Planet Bollywood
Heroes
 
Producer: Bharat Shah, Vikas Kapoor and Samir Karnik
Director: Samir Karnik
Starring: Amrita Arora,Bobby Deol,Mithun Chakraborty,Preity Zinta,Salman Khan,Sohail Khan,Sunny Deol,Vatsal Sheth
Music: Sajid-Wajid and Monty
Lyrics: Jalees Sherwani and Rahul B. Seth
Singers: Kavita Krishnamurthy,Kunal Ganjawala,Parthiv Gohil,Rekha Rao,Shail Hada,Sonu Nigam,Sukhwinder Singh
Audio On: EROS    Number of Songs: 11
Album Released on: 05 October 2008
Reviewed by: Samir Dave  - Rating: 5.0 / 10
 
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On this week’s episode of “Heroes”, apna desi scientist turned villan Mohinder turns against the Petrelli brothers. What’s that you say? This isn’t the hit American show? Oh, wait; it’s actually apna desi Bollywood film, “Heroes”. The unlikely recent sleeper hit, directed by Samir Karnik (who had much to prove with this film) and starring a mega cast that includes Salman Khan (in a new avatar as a traditional Sardar), Preity Zinta, Mithun Chakraborty, Sunny Deol, Bobby Deol, Sohail Khan, Vatsal Sheth, and Amrita Arora. One would think this multiple story film with a huge star cast would have had more hype heading into the multiplexes, but for some reason this one slipped in under the radar. You’ll have to see the new Thums Up Thums Down update for a complete review of this film that is worth your time, especially for Salman Khan’s excellent performance. The soundtrack to this movie features three music directors. The team of Sajid-Wajid (“Hello”) and Monty (“Chamku”) each get a set of songs. I would think that these three individuals would be able to create a gem of a soundtrack. So, let’s spin this Heroes audio on end, and see if this is a diamond in the rough, or just coal.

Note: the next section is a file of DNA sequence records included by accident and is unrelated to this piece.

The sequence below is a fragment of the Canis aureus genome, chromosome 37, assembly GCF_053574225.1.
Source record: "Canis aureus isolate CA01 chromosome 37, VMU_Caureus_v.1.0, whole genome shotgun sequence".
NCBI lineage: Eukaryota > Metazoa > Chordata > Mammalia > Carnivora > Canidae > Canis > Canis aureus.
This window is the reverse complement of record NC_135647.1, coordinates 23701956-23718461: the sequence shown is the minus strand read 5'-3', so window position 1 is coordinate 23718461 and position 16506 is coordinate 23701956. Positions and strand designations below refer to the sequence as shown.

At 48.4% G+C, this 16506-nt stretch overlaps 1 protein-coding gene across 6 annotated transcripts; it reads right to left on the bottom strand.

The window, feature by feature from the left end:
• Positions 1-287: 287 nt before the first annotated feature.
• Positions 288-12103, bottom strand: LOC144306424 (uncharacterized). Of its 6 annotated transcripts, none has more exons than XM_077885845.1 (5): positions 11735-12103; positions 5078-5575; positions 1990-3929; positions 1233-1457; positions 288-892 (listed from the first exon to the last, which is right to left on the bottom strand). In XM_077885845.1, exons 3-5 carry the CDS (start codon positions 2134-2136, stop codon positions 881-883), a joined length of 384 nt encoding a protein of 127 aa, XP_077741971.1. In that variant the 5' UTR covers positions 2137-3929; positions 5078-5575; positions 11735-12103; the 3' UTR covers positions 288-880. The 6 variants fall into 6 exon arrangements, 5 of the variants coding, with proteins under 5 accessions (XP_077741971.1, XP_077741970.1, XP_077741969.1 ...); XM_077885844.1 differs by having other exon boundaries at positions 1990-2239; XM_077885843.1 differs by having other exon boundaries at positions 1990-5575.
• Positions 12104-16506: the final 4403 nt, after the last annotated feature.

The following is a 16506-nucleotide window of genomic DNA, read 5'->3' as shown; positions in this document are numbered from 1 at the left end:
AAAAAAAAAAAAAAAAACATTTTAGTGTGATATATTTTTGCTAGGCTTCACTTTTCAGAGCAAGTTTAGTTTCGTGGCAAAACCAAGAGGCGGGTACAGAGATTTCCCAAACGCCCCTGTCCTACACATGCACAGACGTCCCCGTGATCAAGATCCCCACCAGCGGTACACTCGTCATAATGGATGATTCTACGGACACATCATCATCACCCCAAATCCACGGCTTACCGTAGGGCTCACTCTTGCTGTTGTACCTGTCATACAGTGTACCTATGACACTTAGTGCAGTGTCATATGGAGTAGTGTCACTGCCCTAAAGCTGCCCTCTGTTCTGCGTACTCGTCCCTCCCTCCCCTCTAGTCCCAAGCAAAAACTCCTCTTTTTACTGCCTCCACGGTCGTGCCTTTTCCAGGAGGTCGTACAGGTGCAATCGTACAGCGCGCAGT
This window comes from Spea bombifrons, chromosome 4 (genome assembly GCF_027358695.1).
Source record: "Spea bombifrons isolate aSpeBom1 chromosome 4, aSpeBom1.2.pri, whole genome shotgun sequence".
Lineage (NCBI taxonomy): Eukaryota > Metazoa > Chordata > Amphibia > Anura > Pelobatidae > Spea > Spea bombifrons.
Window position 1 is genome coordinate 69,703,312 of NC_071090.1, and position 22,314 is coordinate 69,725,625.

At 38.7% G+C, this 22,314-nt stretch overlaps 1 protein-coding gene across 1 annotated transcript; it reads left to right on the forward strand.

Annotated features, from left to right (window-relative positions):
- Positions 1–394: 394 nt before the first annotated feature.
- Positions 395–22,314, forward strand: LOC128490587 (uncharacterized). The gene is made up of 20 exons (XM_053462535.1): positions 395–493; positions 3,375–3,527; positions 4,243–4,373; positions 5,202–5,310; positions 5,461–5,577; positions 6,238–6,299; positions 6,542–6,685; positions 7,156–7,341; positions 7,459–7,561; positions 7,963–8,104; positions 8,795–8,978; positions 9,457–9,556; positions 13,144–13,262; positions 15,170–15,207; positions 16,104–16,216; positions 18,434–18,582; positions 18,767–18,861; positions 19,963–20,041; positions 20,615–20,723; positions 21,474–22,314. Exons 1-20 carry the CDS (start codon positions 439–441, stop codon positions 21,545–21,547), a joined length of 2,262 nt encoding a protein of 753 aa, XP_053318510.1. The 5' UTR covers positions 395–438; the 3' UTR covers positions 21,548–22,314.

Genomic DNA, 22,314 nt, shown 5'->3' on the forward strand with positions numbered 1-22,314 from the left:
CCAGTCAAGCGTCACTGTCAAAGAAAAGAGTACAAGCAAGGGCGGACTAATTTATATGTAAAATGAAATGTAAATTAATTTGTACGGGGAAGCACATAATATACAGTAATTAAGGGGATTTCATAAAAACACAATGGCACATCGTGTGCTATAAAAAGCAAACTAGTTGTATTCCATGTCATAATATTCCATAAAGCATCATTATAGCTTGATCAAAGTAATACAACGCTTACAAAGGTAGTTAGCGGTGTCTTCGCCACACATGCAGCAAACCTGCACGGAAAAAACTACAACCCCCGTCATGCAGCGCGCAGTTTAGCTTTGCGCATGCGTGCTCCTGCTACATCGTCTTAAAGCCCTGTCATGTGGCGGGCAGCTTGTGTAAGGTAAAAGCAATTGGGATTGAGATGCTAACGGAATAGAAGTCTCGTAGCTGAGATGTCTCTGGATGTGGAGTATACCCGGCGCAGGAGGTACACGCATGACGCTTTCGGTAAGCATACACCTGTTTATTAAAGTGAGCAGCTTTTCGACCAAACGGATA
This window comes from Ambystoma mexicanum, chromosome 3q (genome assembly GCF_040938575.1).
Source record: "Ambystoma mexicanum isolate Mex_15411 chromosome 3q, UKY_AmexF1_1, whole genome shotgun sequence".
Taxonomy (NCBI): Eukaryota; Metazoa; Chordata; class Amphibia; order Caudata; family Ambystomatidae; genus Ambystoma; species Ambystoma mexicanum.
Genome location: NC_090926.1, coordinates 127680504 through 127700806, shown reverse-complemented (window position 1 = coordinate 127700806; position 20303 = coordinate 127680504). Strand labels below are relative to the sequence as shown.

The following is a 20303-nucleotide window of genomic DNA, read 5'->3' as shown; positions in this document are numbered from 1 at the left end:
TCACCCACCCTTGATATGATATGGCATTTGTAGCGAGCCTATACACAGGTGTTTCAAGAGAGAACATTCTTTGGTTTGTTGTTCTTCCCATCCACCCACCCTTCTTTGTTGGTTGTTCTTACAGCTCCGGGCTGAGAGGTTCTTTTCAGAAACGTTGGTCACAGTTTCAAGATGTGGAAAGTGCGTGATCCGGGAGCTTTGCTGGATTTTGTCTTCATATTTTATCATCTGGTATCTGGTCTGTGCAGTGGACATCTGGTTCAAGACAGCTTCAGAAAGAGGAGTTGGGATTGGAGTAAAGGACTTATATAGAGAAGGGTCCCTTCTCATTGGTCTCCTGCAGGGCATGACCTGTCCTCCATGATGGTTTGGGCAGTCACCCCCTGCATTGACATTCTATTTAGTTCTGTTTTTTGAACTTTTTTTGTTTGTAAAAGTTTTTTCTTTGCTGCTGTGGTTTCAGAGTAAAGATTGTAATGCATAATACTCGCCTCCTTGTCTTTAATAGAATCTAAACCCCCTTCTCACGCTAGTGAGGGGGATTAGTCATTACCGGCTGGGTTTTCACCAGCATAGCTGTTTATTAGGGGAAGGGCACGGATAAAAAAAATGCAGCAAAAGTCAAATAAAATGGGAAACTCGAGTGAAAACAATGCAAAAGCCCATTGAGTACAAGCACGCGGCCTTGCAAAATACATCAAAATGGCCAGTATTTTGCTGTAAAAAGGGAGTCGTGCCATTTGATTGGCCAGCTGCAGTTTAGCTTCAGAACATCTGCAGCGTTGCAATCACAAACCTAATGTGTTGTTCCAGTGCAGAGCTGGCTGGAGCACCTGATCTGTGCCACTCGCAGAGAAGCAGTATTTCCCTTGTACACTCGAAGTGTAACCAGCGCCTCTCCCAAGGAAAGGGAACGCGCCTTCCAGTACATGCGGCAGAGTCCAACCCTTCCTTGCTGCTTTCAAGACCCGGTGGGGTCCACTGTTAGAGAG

I have two names of two superstar artists that will bowl you over. The first one is Sonu Nigam. The second is the long lost Kavita Krishnamurthy. Any true Bollywood fan will recognize the stellar talents of these two vocalists and it is the sheer beauty of their voices that lifts the first track, “Mannata” from the danger of falling into mediocrity. The track by Sajid-Wajid is one of those songs that feel like it was lifted straight from one a classic Yash Chopra film. You can almost smell the clean air and see the fields filled with beautiful flowers. In this age of dance schmance techno beats, it’s a refreshing change to hear a flute, violins, guitars, and a simple yet sweet dhol rhythm with a bare minimum of synths. The lilting lyrics are by Sajid-Wajid regular Jalees Sherwani. A straightforward traditional tune that evokes the best romanticism that Punjab has to offer. Give it a listen or two and it will grow on you. Feel the Balle Balle magic and add this one to your playlist!

The musical baton is handed off to Monty for the next track, “Wat’s Up My Bro”. This one is a bit of a departure from the kinds of tunes that Monty has composed in the past as it’s an out and out rocker complete with driving drums and heavy guitar licks. The rock culture really seems to be coming alive in India at the moment, with a lot of the recent soundtracks having at least one rock influenced song. Singer Kunal Ganjawala really sings his heart out with this one. It’s sad that we haven’t heard too much of him lately, what with the revolving door of male singers that has become the norm in Bollywood. Monty shakes things up by adding a classical sounding violin interlude that is playfully interwoven with the rock rhythm of the drums. Lyrics by Rahul B. Seth are just about ok. This one won’t set the charts on fire, but is a nice rock tune to bop your head to once in a while. So get out that air guitar, look out for those groupies, and ROCK ON!